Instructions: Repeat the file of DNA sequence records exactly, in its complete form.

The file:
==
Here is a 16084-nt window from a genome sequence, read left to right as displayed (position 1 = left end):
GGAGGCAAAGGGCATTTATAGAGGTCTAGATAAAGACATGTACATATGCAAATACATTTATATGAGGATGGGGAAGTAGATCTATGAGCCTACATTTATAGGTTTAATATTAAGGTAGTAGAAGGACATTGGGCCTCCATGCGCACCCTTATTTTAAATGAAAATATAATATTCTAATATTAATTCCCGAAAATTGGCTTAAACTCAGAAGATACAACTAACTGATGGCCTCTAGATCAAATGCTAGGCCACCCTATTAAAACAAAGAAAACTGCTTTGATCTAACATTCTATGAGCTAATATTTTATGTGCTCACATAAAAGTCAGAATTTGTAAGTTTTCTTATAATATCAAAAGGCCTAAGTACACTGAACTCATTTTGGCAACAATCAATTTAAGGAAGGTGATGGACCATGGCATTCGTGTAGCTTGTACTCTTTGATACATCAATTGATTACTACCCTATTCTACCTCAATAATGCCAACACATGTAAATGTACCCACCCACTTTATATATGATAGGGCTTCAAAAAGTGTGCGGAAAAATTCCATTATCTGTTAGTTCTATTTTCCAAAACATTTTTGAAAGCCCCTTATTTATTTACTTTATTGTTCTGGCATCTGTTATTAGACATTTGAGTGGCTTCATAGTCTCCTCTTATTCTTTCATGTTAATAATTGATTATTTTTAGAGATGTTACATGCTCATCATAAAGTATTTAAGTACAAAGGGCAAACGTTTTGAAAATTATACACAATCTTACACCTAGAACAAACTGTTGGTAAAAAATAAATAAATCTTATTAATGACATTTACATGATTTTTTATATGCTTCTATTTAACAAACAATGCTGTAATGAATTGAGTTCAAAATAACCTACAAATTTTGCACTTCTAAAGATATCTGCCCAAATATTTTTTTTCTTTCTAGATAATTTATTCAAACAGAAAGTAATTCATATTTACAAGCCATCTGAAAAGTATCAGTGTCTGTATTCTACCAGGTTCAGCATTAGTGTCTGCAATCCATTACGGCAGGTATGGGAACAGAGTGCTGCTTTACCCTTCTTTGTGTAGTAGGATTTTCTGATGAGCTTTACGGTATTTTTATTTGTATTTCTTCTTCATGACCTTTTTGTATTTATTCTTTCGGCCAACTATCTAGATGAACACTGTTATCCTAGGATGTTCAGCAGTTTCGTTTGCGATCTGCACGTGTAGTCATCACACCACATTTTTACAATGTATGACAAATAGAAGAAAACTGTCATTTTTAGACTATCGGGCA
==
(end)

Here is a 16084-nt window from a genome sequence, read left to right as displayed (position 1 = left end):
GGAGGCAAAGGGCATTTATAGAGGTCTAGATAAAGACATGTACATATGCAAATACATTTATATGAGGATGGGGAAGTAGATCTATGAGCCTACATTTATAGGTTTAATATTAAGGTAGTAGAAGGACATTGGGCCTCCATGCGCACCCTTATTTTAAATGAAAATATAATATTCTAATATTAATTCCCGAAAATTGGCTTAAACTCAGAAGATACAACTAACTGATGGCCTCTAGATCAAATGCTAGGCCACCCTATTAAAACAAAGAAAACTGCTTTGATCTAACATTCTATGAGCTAATATTTTATGTGCTCACATAAAAGTCAGAATTTGTAAGTTTTCTTATAATATCAAAAGGCCTAAGTACACTGAACTCATTTTGGCAACAATCAATTTAAGGAAGGTGATGGACCATGGCATTCGTGTAGCTTGTACTCTTTGATACATCAATTGATTACTACCCTATTCTACCTCAATAATGCCAACACATGTAAATGTACCCACCCACTTTATATATGATAGGGCTTCAAAAAGTGTGCGGAAAAATTCCATTATCTGTTAGTTCTATTTTCCAAAACATTTTTGAAAGCCCCTTATTTATTTACTTTATTGTTCTGGCATCTGTTATTAGACATTTGAGTGGCTTCATAGTCTCCTCTTATTCTTTCATGTTAATAATTGATTATTTTTAGAGATGTTACATGCTCATCATAAAGTATTTAAGTACAAAGGGCAAACGTTTTGAAAATTATACACAATCTTACACCTAGAACAAACTGTTGGTAAAAAATAAATAAATCTTATTAATGACATTTACATGATTTTTTATATGCTTCTATTTAACAAACAATGCTGTAATGAATTGAGTTCAAAATAACCTACAAATTTTGCACTTCTAAAGATATCTGCCCAAATATTTTTTTTCTTTCTAGATAATTTATTCAAACAGAAAGTAATTCATATTTACAAGCCATCTGAAAAGTATCAGTGTCTGTATTCTACCAGGTTCAGCATTAGTGTCTGCAATCCATTACGGCAGGTATGGGAACAGAGTGCTGCTTTACCCTTCTTTGTGTAGTAGGATTTTCTGATGAGCTTTACGGTATTTTTATTTGTATTTCTTCTTCATGACCTTTTTGTATTTATTCTTTCGGCCAACTATCTAGATGAACACTGTTATCCTAGGATGTTCAGCAGTTTCGTTTGCGATCTGCACGTGTAGTCATCACACCACATTTTTACAATGTATGACAAATAGAAGAAAACTGTCATTTTTAGACTATCGGGCA